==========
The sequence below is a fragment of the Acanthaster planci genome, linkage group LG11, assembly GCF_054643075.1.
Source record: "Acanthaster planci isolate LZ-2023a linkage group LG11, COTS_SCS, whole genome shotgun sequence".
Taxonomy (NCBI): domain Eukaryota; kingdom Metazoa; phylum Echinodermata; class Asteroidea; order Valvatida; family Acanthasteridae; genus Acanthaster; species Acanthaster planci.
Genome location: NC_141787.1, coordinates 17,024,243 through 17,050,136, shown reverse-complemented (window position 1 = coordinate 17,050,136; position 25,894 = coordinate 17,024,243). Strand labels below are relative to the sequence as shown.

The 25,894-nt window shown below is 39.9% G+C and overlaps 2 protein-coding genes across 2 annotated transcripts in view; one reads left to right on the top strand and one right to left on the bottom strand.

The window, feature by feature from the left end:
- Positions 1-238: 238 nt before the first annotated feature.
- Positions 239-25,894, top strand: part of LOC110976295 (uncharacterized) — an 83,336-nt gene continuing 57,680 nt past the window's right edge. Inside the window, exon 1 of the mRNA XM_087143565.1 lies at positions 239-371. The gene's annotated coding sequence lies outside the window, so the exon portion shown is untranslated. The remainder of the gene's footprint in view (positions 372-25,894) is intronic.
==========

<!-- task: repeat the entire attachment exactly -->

The sequence below is a fragment of the Acanthaster planci genome, linkage group LG11, assembly GCF_054643075.1.
Source record: "Acanthaster planci isolate LZ-2023a linkage group LG11, COTS_SCS, whole genome shotgun sequence".
Taxonomy (NCBI): domain Eukaryota; kingdom Metazoa; phylum Echinodermata; class Asteroidea; order Valvatida; family Acanthasteridae; genus Acanthaster; species Acanthaster planci.
Genome location: NC_141787.1, coordinates 17,024,243 through 17,050,136, shown reverse-complemented (window position 1 = coordinate 17,050,136; position 25,894 = coordinate 17,024,243). Strand labels below are relative to the sequence as shown.

The 25,894-nt window shown below is 39.9% G+C and overlaps 2 protein-coding genes across 2 annotated transcripts in view; one reads left to right on the top strand and one right to left on the bottom strand.

The window, feature by feature from the left end:
- Positions 1-238: 238 nt before the first annotated feature.
- Positions 239-25,894, top strand: part of LOC110976295 (uncharacterized) — an 83,336-nt gene continuing 57,680 nt past the window's right edge. Inside the window, exon 1 of the mRNA XM_087143565.1 lies at positions 239-371. The gene's annotated coding sequence lies outside the window, so the exon portion shown is untranslated. The remainder of the gene's footprint in view (positions 372-25,894) is intronic.